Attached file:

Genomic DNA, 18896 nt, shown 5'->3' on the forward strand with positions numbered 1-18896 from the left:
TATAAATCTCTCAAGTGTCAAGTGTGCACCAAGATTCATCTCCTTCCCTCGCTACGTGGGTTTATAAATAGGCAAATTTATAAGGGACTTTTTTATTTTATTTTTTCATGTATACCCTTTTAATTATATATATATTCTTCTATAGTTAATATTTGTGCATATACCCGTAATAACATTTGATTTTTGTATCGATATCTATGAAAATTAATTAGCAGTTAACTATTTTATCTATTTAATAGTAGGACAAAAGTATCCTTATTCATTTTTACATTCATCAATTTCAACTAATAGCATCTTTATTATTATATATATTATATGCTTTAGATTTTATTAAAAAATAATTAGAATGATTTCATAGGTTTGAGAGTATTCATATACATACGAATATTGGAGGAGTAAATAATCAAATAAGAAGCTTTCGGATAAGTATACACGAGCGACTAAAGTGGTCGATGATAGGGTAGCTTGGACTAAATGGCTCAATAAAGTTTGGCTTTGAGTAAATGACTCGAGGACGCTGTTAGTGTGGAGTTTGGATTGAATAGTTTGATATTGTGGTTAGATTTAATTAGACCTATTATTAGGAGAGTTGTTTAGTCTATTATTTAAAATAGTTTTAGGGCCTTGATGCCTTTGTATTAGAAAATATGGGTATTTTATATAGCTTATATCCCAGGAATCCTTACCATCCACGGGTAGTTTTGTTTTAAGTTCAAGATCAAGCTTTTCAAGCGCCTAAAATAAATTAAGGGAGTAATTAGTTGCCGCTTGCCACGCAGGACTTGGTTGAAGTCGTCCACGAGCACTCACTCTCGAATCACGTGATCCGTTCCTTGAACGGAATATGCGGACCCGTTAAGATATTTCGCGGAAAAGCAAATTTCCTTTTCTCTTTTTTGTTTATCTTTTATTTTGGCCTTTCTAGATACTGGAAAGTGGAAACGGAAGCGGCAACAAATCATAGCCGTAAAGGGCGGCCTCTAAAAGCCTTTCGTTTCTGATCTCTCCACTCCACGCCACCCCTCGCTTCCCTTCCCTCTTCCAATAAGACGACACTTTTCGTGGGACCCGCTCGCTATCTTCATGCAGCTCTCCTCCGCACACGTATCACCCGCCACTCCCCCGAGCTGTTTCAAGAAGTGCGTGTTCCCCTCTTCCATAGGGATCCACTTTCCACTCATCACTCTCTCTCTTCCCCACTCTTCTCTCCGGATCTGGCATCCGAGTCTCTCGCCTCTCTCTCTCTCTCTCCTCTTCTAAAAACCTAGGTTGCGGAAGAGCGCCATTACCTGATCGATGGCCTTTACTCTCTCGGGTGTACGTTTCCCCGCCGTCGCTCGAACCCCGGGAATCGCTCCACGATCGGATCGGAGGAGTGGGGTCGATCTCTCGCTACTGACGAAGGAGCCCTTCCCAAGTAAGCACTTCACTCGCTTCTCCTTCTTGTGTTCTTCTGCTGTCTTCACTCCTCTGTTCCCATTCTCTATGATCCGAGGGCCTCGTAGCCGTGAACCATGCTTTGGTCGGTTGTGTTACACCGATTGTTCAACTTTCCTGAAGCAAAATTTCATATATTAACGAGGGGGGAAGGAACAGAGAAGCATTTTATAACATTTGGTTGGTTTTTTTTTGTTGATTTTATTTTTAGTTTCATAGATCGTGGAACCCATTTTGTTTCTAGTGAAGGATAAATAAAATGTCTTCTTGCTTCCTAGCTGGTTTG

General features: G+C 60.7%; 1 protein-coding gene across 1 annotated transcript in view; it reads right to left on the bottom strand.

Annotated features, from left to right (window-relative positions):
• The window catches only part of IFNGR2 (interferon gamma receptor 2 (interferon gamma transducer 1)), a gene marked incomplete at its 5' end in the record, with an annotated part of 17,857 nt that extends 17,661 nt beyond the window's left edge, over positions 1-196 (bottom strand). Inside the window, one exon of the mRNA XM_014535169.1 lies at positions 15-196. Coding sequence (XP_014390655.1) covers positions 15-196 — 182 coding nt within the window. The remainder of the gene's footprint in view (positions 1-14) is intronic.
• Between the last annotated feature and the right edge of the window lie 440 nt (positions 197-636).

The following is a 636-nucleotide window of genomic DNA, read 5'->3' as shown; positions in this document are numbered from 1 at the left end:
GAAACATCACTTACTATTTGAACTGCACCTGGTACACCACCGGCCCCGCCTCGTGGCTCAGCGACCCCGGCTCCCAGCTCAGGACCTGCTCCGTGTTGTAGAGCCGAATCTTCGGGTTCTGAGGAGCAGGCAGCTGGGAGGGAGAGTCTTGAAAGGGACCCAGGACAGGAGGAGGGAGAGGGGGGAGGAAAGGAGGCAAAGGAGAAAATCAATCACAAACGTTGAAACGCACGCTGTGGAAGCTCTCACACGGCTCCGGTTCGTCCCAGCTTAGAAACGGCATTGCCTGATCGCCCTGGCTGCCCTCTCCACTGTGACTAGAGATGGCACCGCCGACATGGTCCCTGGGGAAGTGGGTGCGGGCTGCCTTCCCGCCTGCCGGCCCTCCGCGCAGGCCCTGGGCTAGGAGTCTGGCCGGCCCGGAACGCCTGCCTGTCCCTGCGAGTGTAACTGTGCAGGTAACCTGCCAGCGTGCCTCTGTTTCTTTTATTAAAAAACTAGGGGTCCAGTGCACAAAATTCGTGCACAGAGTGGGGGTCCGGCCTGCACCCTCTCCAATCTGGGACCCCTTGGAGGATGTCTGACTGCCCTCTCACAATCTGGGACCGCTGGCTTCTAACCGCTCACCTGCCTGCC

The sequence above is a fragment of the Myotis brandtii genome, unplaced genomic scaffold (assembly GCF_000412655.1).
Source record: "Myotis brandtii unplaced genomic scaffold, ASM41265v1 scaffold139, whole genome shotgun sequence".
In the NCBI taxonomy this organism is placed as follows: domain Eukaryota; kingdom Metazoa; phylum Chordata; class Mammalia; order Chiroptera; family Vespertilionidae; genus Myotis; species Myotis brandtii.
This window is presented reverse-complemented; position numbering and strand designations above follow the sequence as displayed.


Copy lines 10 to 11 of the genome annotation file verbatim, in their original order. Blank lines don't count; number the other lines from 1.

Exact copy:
Source record: "Myotis brandtii unplaced genomic scaffold, ASM41265v1 scaffold139, whole genome shotgun sequence".
In the NCBI taxonomy this organism is placed as follows: domain Eukaryota; kingdom Metazoa; phylum Chordata; class Mammalia; order Chiroptera; family Vespertilionidae; genus Myotis; species Myotis brandtii.